Smells and Sounds in Literature
Learn more about the book "Marcel's Letters" and the font P22 Marcel Script, which is based on the handwriting of conscripted WWII laborer Marcel Heuzé
Mary Carroll Moore, Loft Literary Center, Carolyn Porter, Marcel's Letters, Marcel Heuzé, Marcel Heuze
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Smells and Sounds in Literature

Yesterday, I took a class at the Loft Literary Center taught by the powerhouse writer/instructor Mary Carroll Moore. Mary packed the day with ideas and information on honing craft skills. 

One particular tidbit really hit me. Mary said that many writers — North American writers in particular — primarily rely on the sense of sight to express places, events, and experiences. Other literary cultures rely more heavily on smell and sound.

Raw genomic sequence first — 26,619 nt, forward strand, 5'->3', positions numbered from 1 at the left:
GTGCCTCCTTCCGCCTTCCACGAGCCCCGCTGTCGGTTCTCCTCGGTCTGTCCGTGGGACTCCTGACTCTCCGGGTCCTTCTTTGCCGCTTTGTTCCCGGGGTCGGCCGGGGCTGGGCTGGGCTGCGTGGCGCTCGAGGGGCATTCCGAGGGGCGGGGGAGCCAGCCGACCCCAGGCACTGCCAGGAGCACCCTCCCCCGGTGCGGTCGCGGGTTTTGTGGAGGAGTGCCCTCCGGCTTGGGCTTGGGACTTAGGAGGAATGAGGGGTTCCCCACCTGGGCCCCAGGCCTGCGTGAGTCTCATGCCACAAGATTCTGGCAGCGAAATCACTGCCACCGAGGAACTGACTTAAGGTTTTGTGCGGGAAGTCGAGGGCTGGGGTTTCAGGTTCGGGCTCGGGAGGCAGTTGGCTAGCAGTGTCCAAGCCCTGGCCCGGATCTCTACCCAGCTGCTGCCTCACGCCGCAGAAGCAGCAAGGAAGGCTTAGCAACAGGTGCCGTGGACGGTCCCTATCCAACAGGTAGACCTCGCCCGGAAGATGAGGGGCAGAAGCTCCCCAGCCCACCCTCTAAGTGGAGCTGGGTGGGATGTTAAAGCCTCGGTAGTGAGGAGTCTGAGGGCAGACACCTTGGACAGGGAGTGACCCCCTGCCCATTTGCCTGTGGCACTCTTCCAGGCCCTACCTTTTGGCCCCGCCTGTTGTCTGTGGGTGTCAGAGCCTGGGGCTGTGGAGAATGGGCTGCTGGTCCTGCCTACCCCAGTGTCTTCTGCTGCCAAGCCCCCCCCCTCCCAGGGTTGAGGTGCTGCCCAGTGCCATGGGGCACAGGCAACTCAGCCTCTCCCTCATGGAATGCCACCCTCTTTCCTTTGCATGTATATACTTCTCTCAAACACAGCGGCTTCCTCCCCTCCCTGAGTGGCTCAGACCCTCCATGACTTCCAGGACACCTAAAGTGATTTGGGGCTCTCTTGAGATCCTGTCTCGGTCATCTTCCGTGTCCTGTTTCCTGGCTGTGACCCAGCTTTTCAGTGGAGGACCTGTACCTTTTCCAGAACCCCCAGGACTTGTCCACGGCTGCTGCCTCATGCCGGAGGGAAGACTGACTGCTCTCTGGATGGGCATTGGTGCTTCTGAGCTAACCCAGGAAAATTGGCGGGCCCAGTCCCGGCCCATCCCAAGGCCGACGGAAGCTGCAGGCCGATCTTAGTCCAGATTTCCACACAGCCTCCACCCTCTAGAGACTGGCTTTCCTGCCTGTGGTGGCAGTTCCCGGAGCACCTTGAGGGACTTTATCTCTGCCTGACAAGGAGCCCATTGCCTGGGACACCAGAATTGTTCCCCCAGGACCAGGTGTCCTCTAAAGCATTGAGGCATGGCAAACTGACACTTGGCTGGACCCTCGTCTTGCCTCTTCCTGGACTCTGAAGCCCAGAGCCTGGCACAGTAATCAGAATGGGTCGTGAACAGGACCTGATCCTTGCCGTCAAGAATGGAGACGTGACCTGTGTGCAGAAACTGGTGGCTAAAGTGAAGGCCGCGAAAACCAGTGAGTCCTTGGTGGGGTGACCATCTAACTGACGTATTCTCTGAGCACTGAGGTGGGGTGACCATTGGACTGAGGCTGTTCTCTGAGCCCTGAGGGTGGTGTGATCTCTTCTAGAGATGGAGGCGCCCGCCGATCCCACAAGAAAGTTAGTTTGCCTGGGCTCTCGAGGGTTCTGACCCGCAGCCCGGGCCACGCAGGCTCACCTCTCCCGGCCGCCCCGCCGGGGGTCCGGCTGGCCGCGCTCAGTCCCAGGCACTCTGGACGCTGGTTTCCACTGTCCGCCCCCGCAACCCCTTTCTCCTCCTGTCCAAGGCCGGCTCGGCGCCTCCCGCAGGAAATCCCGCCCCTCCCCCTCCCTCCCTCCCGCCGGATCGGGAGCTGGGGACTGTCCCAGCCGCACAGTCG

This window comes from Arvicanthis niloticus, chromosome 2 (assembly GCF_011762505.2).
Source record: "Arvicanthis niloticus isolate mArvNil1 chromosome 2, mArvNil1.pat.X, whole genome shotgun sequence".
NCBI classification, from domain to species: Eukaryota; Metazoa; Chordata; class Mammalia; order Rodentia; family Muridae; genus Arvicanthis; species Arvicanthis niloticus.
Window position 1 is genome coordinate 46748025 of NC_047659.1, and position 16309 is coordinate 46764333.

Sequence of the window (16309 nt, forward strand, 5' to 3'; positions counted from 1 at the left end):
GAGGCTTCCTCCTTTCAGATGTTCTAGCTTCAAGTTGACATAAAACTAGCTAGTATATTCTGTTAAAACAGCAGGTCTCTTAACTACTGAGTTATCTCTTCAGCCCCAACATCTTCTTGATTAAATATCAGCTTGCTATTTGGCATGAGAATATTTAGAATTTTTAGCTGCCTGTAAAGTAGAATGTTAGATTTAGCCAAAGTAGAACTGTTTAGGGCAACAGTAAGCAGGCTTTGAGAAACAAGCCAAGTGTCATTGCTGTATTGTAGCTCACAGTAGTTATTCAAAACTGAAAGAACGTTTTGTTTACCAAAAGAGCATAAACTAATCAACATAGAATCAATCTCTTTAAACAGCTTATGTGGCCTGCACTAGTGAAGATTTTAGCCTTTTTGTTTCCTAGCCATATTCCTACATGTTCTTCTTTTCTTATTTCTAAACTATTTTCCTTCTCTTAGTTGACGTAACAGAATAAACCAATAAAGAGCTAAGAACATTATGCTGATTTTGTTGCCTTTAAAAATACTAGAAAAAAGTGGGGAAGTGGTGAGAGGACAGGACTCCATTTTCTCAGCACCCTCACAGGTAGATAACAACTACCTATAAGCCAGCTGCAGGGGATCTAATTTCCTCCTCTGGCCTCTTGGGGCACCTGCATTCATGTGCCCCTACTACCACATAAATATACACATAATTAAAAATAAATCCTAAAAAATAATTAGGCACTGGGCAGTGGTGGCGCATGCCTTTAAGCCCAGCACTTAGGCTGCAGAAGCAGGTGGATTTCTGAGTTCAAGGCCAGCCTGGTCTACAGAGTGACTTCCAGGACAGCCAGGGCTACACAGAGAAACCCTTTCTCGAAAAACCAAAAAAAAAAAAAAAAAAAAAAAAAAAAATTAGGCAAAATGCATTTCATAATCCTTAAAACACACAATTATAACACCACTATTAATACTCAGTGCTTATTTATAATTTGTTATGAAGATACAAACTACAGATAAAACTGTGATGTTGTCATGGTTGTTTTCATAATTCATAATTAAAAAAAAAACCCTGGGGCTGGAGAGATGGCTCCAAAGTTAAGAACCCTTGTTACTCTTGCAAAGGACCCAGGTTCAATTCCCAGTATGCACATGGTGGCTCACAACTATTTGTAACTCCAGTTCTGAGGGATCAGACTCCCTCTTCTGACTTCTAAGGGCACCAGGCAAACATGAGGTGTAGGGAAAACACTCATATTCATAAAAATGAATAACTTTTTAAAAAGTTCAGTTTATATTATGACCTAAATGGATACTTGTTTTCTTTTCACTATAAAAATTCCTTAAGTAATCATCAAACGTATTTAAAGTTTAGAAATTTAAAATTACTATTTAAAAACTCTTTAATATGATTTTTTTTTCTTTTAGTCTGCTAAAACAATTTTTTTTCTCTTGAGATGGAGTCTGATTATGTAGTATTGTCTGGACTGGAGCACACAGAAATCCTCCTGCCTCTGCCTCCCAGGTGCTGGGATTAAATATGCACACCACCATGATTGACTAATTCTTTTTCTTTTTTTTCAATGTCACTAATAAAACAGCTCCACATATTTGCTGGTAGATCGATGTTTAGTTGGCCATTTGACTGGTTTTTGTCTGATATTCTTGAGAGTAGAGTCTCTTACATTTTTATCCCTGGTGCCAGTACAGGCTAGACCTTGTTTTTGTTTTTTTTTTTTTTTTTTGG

She also noted that smells and sounds are processed in a more basic part of the brain, and therefore those senses can make a more powerful connection with the reader than only describing the way something looks. In her personal editing process, Mary said she makes a point of describing smells and sounds, since she does not naturally include those senses in early drafts of her writing.

In the current draft of Marcel’s Letters, I believe I only describe smells a handful of times. I mention sound more often, but as I continue to revise and refine, it’s something I’m going to pay close attention to.